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Fab's guide to the best chocolatier's in TO
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Sleuthing for sweeties

Hunting for Toronto's top chocolatier


This Valentine’s Day, someone you care about will hand you a foil-wrapped brown blob masquerad-ing as “fine chocolate.” Because you’re a trooper, you’ll take one for the team and eat it. Chocolate’s chocolate, am I right?

No. There’s greater similarity between moonshine and single malt than there is between waxy, oily commercial candy and real chocolate handmade in independent shops. Until you taste the real thing, you will be in the dark (and not the cocoa-based kind) about the richness, complexity and possibility in each sweet.

In a day of visiting some of Toronto’s finest chocolatiers, my friend Otis and I learned the hows, whats and wheres of Hogtown’s yummiest. Do yourself and your loved ones a favour this Valentine’s Day and venture beyond the grocery or corner store for your confections. Here are a few places to start.


32 Tank House Lane
Tour Guide:Stephanie, store manager
Ethos: “Bean to bar in micro-batches”

Unlike any other chocolate shop in the city, Soma Chocolatemaker imports raw cocoa beans from farmers and does the rest locally: roasting, grinding, conching, tempering and forming the chocolates in small batches, using all-natural, time-tested processes. (Head on over yourself to learn about all the stages, from “bean to bar.”)

But don’t be too distracted by the hubbub of Soma’s mini-factory to notice that their chocolate tastes wonderful. Each small batch differs slightly from the one before and offers regulars ever-changing flavour profiles.

Store manager Stephanie rolls out the “brown carpet” for Otis and me, starting us off with a warm cup of drinking chocolate spiced two ways and then tray after tray of truffles. An “old school” chocolate bar, coarse and sandy, disintegrates on our tongues before melting. I love the green-tangerine chocolate bar and the single-origin cocoa truffles.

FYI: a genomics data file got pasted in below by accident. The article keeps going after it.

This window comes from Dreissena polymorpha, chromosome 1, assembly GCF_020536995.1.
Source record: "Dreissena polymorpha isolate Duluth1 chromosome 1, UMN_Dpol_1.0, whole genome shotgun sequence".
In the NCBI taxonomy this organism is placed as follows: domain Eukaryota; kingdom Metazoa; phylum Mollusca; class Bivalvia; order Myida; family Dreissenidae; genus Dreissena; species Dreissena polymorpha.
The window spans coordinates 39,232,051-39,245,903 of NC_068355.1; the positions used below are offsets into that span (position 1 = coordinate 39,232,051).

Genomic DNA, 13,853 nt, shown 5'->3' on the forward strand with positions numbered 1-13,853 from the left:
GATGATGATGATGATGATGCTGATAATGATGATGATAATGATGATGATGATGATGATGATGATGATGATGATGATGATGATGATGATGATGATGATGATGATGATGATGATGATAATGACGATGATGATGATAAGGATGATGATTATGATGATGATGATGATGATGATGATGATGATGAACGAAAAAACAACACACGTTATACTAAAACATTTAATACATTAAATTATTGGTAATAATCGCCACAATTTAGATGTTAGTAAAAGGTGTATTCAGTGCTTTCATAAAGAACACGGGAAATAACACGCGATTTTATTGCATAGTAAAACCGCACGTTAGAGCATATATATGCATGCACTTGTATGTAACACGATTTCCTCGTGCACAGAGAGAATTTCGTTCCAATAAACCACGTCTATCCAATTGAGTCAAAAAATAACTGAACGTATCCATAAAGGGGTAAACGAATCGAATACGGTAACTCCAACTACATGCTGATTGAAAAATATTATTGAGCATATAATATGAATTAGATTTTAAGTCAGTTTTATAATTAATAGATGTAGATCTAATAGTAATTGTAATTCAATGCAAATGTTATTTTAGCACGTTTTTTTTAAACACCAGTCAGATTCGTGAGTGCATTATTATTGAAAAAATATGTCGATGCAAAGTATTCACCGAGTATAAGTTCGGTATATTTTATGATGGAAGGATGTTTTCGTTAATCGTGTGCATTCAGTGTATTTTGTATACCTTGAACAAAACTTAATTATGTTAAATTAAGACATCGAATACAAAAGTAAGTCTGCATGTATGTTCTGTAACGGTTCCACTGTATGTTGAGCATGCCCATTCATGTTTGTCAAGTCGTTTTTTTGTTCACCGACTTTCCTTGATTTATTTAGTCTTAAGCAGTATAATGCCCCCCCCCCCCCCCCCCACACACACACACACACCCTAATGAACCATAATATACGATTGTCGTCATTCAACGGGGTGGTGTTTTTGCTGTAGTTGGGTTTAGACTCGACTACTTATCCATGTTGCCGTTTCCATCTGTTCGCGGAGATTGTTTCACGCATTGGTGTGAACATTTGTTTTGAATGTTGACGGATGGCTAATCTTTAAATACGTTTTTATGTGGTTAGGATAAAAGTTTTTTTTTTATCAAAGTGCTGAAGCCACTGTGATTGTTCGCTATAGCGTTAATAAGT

Traditional flavours like peanut butter and chocolate can be found elsewhere: “We like to stay away from too much convention,” Stephanie says. “We make our pure chocolate using traditional methods, but when we make truffles, we have a lot of fun."


361 Roncesvalles Ave
Tour Guide: Tim English, owner
Ethos: “Chocolate-dipped anything”

Once you tear your eyes away from the steely blues and manly physique of Chocolateria proprietor Tim English, you’ll notice a few curiosities. In addition to the truffle case (a standard at all the chocolatiers we visited), bags stuffed with chocolate-dipped Twizzlers, potato chips and sesame snaps line the counters, alongside homemade Turtles and bacon-chocolate bars.

There are dogs and guitars made of chocolate, and Tim will do custom orders for parties and large-scale events. Apparently the sky’s the limit with chocolatey forms: “You can find chocolate moulds in practically any shape,” he says with a smile.

Tim worked 20 years as a lawyer before leaving that profession to pursue his growing fascination with chocolate. Guess he was called to a different kind of “bar.” But don’t ask him to pick his favourite: “When it comes to chocolate,” he says, “I go all ways.”


753A Queen St E
Tour Guides:  Patrick Smets, co-owner, and Beata
Ethos “A slice of Belgium in Riverside”